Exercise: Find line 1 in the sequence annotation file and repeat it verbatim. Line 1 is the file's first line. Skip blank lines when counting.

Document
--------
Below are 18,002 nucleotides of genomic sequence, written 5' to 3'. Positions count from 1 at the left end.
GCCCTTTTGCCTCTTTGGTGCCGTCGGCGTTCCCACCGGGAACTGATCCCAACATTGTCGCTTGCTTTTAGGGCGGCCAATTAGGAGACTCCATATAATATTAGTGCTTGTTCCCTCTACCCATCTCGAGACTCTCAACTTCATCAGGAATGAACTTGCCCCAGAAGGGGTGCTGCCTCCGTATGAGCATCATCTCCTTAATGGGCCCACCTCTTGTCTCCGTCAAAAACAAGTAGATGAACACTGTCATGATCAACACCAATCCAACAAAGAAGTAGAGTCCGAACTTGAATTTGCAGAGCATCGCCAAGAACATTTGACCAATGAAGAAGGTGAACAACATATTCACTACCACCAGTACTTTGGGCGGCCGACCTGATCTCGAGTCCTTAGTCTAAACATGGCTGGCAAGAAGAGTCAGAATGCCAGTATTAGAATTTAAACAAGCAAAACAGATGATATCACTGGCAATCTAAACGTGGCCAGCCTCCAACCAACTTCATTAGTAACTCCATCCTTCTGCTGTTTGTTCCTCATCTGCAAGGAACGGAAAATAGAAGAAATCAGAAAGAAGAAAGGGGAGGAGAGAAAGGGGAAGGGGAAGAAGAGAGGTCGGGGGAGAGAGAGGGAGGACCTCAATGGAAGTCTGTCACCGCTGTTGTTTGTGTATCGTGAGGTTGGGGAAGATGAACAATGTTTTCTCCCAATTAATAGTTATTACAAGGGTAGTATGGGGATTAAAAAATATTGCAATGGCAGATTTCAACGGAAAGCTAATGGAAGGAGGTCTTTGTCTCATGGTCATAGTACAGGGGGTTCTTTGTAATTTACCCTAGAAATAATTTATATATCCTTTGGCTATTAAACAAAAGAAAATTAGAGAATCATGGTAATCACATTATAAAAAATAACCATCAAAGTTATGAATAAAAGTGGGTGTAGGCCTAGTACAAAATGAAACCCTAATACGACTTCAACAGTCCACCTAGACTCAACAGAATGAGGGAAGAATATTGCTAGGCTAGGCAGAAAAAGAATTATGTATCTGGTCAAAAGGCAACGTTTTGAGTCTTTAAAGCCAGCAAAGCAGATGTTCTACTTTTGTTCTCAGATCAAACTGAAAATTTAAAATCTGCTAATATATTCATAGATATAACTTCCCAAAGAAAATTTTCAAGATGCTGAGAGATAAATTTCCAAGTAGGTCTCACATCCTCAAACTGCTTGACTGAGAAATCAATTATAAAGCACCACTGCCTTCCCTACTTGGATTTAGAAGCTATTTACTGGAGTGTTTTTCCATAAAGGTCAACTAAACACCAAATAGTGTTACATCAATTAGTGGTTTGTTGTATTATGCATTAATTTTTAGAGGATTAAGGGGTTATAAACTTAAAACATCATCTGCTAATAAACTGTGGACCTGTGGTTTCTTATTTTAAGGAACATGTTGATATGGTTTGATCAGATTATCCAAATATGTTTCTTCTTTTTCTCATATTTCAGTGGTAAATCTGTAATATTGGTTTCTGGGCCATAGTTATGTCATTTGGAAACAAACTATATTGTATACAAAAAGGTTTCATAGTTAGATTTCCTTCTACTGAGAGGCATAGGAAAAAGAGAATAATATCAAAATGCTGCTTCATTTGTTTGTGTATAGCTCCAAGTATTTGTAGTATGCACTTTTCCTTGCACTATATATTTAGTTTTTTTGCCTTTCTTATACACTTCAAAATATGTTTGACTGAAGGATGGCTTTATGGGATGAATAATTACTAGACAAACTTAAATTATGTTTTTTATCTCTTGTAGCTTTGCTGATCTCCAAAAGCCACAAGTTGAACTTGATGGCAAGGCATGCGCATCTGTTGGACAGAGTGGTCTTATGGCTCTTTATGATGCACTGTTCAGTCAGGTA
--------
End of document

Below are 18,002 nucleotides of genomic sequence, written 5' to 3'. Positions count from 1 at the left end.